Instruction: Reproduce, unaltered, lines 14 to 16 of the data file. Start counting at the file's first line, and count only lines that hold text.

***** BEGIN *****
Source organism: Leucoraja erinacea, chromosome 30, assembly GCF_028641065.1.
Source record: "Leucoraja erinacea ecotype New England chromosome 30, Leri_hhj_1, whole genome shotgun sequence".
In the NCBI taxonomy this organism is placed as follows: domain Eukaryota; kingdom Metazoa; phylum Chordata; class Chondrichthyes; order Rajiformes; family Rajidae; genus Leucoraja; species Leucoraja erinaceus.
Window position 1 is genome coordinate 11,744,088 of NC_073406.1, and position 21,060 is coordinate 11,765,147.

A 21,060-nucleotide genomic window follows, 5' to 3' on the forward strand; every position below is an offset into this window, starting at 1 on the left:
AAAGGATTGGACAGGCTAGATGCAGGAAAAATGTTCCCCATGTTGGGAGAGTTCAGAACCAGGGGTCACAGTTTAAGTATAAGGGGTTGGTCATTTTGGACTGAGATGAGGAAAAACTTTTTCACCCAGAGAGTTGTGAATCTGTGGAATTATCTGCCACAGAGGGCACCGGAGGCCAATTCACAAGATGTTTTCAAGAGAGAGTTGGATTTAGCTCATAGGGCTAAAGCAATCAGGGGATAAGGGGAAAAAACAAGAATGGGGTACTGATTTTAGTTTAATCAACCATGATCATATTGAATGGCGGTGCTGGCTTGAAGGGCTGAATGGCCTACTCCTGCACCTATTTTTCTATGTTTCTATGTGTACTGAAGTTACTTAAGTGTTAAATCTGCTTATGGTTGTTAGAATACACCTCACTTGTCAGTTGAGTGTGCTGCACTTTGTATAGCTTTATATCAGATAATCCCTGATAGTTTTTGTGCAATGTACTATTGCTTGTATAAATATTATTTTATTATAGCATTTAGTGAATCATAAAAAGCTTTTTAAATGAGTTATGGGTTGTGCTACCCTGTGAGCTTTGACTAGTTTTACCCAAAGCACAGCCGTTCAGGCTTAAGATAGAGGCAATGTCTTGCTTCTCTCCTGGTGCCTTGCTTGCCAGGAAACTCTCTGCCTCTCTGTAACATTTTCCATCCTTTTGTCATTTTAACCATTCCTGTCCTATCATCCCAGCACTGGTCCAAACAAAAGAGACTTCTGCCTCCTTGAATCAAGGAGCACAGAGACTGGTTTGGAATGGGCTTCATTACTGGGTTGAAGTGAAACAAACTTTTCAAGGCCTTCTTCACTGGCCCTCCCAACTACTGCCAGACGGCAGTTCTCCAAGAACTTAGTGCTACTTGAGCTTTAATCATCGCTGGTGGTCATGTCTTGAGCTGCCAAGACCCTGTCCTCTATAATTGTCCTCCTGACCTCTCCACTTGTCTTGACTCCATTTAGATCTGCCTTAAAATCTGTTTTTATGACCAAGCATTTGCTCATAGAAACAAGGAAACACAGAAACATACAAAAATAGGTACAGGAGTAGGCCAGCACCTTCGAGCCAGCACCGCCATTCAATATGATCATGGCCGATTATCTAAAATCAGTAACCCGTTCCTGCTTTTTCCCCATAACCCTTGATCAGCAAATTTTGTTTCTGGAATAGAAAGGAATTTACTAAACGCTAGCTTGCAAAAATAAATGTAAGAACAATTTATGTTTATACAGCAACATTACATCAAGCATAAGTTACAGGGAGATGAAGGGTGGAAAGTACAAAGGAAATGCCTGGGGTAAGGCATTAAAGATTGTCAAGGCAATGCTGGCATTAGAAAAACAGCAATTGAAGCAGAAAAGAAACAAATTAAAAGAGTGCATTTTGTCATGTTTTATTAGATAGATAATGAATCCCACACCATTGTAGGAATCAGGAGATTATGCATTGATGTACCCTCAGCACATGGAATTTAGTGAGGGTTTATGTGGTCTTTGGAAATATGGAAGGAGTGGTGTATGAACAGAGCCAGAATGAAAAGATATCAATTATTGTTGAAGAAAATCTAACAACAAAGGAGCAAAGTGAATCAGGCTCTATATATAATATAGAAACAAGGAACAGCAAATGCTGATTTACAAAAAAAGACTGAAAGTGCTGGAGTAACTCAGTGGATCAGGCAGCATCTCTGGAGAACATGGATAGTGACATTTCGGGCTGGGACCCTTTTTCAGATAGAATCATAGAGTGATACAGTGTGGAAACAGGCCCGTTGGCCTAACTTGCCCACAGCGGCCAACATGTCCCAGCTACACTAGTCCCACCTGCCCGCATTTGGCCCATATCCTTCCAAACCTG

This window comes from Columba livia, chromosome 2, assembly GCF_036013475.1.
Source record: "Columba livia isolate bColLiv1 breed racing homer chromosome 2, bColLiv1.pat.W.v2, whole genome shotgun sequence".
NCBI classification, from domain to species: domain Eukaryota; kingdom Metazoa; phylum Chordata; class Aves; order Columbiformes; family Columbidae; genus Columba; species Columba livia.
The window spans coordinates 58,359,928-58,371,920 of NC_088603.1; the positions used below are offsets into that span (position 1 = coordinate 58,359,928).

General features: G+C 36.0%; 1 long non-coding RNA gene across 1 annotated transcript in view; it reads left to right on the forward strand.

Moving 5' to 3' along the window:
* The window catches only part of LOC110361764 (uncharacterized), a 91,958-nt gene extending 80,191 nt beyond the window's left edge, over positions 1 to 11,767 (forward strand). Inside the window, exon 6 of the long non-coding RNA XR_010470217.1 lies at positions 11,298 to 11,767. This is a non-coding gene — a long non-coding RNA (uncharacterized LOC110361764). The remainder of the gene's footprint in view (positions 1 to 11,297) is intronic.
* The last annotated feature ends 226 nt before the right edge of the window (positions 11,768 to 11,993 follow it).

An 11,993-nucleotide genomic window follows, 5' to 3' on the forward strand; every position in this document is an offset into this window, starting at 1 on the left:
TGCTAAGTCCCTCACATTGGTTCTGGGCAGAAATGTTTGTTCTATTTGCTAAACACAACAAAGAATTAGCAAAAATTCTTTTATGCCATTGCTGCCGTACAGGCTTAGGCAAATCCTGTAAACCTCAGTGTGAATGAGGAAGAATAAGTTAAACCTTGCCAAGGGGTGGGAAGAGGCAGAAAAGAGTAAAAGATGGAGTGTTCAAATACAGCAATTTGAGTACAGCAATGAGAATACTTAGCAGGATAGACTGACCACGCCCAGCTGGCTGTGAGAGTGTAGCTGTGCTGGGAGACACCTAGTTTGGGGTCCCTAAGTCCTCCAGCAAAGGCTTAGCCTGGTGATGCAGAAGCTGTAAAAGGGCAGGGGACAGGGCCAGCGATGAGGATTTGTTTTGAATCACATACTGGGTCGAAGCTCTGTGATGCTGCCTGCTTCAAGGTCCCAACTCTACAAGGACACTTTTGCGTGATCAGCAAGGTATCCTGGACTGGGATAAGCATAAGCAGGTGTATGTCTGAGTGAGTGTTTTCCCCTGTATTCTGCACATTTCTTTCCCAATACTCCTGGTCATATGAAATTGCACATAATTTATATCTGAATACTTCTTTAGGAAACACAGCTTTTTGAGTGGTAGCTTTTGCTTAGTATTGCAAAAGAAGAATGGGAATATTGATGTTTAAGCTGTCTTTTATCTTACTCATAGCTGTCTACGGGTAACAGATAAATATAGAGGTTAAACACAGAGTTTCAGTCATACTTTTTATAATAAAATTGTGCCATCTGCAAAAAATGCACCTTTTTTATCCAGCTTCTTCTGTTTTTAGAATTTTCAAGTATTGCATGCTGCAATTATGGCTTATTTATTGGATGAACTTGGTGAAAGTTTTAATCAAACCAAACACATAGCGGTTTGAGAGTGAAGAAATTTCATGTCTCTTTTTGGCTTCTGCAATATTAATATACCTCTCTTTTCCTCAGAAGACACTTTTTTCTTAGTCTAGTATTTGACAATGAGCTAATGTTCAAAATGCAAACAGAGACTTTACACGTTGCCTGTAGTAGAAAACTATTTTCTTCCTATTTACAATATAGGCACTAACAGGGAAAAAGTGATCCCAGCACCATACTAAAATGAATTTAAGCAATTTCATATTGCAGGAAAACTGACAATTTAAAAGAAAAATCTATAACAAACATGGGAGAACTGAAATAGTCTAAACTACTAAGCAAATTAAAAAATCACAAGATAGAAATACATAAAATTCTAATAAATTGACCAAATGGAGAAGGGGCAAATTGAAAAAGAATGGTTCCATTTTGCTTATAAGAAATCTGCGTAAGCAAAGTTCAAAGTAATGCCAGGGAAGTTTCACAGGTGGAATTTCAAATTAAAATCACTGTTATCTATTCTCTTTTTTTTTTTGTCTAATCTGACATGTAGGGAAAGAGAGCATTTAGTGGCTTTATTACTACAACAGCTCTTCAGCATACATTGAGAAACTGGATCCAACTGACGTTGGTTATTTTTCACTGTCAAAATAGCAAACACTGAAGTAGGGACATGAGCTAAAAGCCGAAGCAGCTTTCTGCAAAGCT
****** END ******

* The last annotated feature ends 226 nt before the right edge of the window (positions 11,768 to 11,993 follow it).

An 11,993-nucleotide genomic window follows, 5' to 3' on the forward strand; every position in this document is an offset into this window, starting at 1 on the left:
TGCTAAGTCCCTCACATTGGTTCTGGGCAGAAATGTTTGTTCTATTTGCTAAACACAACAAAGAATTAGCAAAAATTCTTTTATGCCATTGCTGCCGTACAGGCTTAGGCAAATCCTGTAAACCTCAGTGTGAATGAGGAAGAATAAGTTAAACCTTGCCAAGGGGTGGGAAGAGGCAGAAAAGAGTAAAAGATGGAGTGTTCAAATACAGCAATTTGAGTACAGCAATGAGAATACTTAGCAGGATAGACTGACCACGCCCAGCTGGCTGTGAGAGTGTAGCTGTGCTGGGAGACACCTAGTTTGGGGTCCCTAAGTCCTCCAGCAAAGGCTTAGCCTGGTGATGCAGAAGCTGTAAAAGGGCAGGGGACAGGGCCAGCGATGAGGATTTGTTTTGAATCACATACTGGGTCGAAGCTCTGTGATGCTGCCTGCTTCAAGGTCCCAACTCTACAAGGACACTTTTGCGTGATCAGCAAGGTATCCTGGACTGGGATAAGCATAAGCAGGTGTATGTCTGAGTGAGTGTTTTCCCCTGTATTCTGCACATTTCTTTCCCAATACTCCTGGTCATATGAAATTGCACATAATTTATATCTGAATACTTCTTTAGGAAACACAGCTTTTTGAGTGGTAGCTTTTGCTTAGTATTGCAAAAGAAGAATGGGAATATTGATGTTTAAGCTGTCTTTTATCTTACTCATAGCTGTCTACGGGTAACAGATAAATATAGAGGTTAAACACAGAGTTTCAGTCATACTTTTTATAATAAAATTGTGCCATCTGCAAAAAATGCACCTTTTTTATCCAGCTTCTTCTGTTTTTAGAATTTTCAAGTATTGCATGCTGCAATTATGGCTTATTTATTGGATGAACTTGGTGAAAGTTTTAATCAAACCAAACACATAGCGGTTTGAGAGTGAAGAAATTTCATGTCTCTTTTTGGCTTCTGCAATATTAATATACCTCTCTTTTCCTCAGAAGACACTTTTTTCTTAGTCTAGTATTTGACAATGAGCTAATGTTCAAAATGCAAACAGAGACTTTACACGTTGCCTGTAGTAGAAAACTATTTTCTTCCTATTTACAATATAGGCACTAACAGGGAAAAAGTGATCCCAGCACCATACTAAAATGAATTTAAGCAATTTCATATTGCAGGAAAACTGACAATTTAAAAGAAAAATCTATAACAAACATGGGAGAACTGAAATAGTCTAAACTACTAAGCAAATTAAAAAATCACAAGATAGAAATACATAAAATTCTAATAAATTGACCAAATGGAGAAGGGGCAAATTGAAAAAGAATGGTTCCATTTTGCTTATAAGAAATCTGCGTAAGCAAAGTTCAAAGTAATGCCAGGGAAGTTTCACAGGTGGAATTTCAAATTAAAATCACTGTTATCTATTCTCTTTTTTTTTTTGTCTAATCTGACATGTAGGGAAAGAGAGCATTTAGTGGCTTTATTACTACAACAGCTCTTCAGCATACATTGAGAAACTGGATCCAACTGACGTTGGTTATTTTTCACTGTCAAAATAGCAAACACTGAAGTAGGGACATGAGCTAAAAGCCGAAGCAGCTTTCTGCAAAGCT